Conclusions. Epidemiological data from the Swedish community collected in this study provide point prevalence rates of depression, anxiety disorders and their comorbidity. These conditions were shown in this study to be undertreated and associated with lower quality of life, that need further efforts regarding preventive and treatment interventions.

National Category
Applied Psychology
Identifiers
urn:nbn:se:liu:diva-96837 (URN)10.7717/peerj.98 (DOI)000209187600002 ()23862109 (PubMedID)
Available from: 2013-08-27 Created: 2013-08-27 Last updated: 2018-03-09
Paxling, B., Lundgren, S., Norman, A., Almlöv, J., Carlbring, P., Cuijpers, P. & Andersson, G. (2013). Therapist Behaviours in Internet-Delivered Cognitive Behaviour Therapy: Analyses of E-Mail Correspondence in the Treatment of Generalized Anxiety Disorder. Behavioural and Cognitive Psychotherapy, 41(3), 280-289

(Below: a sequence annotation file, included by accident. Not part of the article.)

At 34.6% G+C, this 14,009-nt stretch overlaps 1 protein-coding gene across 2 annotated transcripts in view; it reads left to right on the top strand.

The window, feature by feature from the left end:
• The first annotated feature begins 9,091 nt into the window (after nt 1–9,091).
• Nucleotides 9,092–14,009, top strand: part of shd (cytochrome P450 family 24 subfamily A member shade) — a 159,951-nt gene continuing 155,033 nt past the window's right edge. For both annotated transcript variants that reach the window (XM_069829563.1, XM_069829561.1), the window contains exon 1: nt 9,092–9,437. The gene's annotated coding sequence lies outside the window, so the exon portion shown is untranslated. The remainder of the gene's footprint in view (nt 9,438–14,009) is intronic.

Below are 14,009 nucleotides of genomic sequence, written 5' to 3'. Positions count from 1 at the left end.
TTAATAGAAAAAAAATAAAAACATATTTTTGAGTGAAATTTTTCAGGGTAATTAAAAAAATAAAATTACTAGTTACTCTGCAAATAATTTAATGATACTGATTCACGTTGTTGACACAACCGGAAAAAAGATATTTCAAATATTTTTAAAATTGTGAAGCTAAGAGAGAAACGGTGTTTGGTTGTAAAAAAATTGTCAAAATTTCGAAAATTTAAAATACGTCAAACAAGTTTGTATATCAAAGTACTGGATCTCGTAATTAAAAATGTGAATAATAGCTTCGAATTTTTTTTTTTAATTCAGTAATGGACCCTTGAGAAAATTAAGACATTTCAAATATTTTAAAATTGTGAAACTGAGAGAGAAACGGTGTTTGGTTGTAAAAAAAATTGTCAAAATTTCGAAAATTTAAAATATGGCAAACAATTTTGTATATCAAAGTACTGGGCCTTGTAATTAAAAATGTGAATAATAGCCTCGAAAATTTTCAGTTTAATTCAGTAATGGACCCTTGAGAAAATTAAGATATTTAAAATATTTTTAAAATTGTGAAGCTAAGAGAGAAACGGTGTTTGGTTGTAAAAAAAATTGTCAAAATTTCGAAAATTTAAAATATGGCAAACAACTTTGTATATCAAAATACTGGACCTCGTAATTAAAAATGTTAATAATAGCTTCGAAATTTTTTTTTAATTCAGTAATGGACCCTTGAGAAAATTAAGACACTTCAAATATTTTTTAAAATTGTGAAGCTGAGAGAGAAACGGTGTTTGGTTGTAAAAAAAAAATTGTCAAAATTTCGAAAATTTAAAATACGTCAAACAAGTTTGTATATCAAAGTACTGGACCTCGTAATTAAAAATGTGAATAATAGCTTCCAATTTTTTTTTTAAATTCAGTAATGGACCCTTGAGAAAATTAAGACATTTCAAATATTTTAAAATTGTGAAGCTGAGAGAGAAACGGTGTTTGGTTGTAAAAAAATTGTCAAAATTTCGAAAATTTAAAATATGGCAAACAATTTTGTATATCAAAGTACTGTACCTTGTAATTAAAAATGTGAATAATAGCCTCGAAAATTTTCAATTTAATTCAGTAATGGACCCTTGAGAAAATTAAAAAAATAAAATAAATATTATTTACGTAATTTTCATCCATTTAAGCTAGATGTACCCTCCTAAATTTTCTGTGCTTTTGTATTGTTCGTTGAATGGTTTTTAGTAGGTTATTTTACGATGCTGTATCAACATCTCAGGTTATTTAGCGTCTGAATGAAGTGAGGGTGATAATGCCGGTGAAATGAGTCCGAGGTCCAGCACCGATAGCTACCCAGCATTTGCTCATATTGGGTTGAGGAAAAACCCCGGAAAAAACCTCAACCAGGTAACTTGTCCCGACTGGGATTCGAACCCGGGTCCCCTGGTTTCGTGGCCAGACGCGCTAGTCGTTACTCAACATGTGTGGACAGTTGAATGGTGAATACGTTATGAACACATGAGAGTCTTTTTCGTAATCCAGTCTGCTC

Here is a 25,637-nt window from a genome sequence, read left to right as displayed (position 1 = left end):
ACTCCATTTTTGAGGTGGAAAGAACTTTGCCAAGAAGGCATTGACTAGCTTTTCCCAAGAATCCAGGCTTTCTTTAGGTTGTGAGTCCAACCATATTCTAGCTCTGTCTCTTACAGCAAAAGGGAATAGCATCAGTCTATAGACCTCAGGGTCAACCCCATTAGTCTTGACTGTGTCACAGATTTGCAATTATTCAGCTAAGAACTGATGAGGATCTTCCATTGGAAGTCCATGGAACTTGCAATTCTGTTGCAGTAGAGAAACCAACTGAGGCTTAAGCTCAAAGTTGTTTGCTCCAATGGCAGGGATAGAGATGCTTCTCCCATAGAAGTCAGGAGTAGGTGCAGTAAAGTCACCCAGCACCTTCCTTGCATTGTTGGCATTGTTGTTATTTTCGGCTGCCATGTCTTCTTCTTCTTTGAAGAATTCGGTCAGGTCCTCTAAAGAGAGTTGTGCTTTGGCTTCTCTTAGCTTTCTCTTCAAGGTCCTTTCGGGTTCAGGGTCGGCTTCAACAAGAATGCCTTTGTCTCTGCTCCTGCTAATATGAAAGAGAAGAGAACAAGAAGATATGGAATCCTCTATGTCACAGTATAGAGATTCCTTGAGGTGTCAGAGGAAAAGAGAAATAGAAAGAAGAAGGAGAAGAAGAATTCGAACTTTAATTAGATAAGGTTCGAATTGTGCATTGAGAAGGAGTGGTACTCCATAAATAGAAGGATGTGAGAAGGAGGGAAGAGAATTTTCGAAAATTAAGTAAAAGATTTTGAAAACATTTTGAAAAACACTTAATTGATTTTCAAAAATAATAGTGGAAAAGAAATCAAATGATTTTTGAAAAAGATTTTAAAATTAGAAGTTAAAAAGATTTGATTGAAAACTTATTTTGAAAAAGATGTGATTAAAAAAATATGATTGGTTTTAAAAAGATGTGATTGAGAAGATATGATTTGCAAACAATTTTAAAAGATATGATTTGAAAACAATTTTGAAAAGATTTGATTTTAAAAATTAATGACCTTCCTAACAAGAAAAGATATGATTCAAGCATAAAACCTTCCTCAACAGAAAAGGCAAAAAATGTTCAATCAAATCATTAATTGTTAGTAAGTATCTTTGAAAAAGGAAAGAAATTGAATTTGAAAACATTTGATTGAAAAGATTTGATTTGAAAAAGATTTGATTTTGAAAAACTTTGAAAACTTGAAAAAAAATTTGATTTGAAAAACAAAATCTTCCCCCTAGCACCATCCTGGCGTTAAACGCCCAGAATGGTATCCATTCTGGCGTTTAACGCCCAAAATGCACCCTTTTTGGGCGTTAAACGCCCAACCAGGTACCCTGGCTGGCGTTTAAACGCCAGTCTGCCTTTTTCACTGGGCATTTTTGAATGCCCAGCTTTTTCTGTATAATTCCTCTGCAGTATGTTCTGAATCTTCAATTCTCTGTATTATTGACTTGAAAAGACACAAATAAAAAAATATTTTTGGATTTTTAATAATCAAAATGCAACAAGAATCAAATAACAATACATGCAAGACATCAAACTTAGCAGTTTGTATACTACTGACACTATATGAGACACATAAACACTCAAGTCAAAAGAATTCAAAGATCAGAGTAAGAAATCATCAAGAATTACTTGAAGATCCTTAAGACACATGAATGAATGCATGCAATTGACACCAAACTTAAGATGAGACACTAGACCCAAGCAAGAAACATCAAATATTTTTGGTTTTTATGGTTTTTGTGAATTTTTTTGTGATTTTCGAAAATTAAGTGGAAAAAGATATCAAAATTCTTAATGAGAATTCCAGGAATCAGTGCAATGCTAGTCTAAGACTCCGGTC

Open this publication in new window or tab >>Therapist Behaviours in Internet-Delivered Cognitive Behaviour Therapy: Analyses of E-Mail Correspondence in the Treatment of Generalized Anxiety Disorder
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2013 (English)In: Behavioural and Cognitive Psychotherapy, ISSN 1352-4658, E-ISSN 1469-1833, Vol. 41, no 3, p. 280-289Article in journal (Refereed) Published
Abstract [en]